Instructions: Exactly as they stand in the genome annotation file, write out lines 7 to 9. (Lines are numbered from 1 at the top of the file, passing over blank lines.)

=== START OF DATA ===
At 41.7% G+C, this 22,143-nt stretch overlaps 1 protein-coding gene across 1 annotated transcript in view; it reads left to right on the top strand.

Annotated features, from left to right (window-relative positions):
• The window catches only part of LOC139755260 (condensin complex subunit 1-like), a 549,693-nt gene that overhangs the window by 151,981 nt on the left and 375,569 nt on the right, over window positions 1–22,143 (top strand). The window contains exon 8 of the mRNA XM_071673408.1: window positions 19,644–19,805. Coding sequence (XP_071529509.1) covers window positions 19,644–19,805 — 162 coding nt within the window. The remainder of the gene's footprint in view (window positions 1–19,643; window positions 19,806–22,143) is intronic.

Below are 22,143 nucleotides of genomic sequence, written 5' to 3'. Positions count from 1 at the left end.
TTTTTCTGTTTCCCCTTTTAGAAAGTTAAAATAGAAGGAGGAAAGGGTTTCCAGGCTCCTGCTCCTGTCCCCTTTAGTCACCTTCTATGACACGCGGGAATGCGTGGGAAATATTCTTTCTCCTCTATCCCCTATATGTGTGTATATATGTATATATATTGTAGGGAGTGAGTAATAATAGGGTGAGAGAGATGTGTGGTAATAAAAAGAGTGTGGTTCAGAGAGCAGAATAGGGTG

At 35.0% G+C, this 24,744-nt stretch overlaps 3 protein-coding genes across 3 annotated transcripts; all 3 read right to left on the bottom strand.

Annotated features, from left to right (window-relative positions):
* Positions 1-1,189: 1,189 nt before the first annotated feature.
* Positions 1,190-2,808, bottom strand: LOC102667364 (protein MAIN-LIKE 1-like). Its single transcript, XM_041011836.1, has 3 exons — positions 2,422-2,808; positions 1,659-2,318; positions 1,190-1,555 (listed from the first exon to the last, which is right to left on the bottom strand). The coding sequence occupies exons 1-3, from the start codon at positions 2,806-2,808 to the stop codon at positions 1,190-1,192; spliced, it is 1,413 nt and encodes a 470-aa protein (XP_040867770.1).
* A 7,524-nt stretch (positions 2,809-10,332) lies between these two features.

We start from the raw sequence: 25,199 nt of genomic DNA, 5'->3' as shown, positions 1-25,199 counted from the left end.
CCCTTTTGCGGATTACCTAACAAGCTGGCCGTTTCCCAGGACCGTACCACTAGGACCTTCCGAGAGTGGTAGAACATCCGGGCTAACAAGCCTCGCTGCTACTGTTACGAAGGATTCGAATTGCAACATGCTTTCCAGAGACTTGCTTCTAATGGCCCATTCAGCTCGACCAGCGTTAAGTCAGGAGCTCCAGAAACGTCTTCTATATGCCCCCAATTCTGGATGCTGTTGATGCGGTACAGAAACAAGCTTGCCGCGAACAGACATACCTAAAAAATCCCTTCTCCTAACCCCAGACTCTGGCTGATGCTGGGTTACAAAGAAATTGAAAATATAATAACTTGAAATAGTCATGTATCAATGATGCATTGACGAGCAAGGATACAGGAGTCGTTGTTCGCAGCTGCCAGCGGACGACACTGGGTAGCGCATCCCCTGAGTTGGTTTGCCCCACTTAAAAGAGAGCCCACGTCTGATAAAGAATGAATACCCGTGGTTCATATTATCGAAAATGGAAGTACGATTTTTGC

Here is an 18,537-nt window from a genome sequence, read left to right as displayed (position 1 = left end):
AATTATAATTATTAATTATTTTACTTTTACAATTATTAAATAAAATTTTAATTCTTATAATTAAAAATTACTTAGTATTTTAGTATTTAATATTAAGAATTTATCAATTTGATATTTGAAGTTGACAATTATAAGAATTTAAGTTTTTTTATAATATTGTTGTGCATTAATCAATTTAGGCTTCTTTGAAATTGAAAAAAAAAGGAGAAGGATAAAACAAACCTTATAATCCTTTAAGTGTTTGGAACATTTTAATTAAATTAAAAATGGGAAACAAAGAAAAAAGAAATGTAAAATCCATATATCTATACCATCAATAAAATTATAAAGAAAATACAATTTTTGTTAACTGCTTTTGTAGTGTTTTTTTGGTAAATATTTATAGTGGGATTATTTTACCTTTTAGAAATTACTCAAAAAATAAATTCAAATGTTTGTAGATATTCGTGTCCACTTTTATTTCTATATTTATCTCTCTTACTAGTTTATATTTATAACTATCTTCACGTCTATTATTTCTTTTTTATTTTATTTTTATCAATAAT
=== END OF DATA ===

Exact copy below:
Annotated features, from left to right (window-relative positions):
* Positions 1-1,189: 1,189 nt before the first annotated feature.
* Positions 1,190-2,808, bottom strand: LOC102667364 (protein MAIN-LIKE 1-like). Its single transcript, XM_041011836.1, has 3 exons — positions 2,422-2,808; positions 1,659-2,318; positions 1,190-1,555 (listed from the first exon to the last, which is right to left on the bottom strand). The coding sequence occupies exons 1-3, from the start codon at positions 2,806-2,808 to the stop codon at positions 1,190-1,192; spliced, it is 1,413 nt and encodes a 470-aa protein (XP_040867770.1).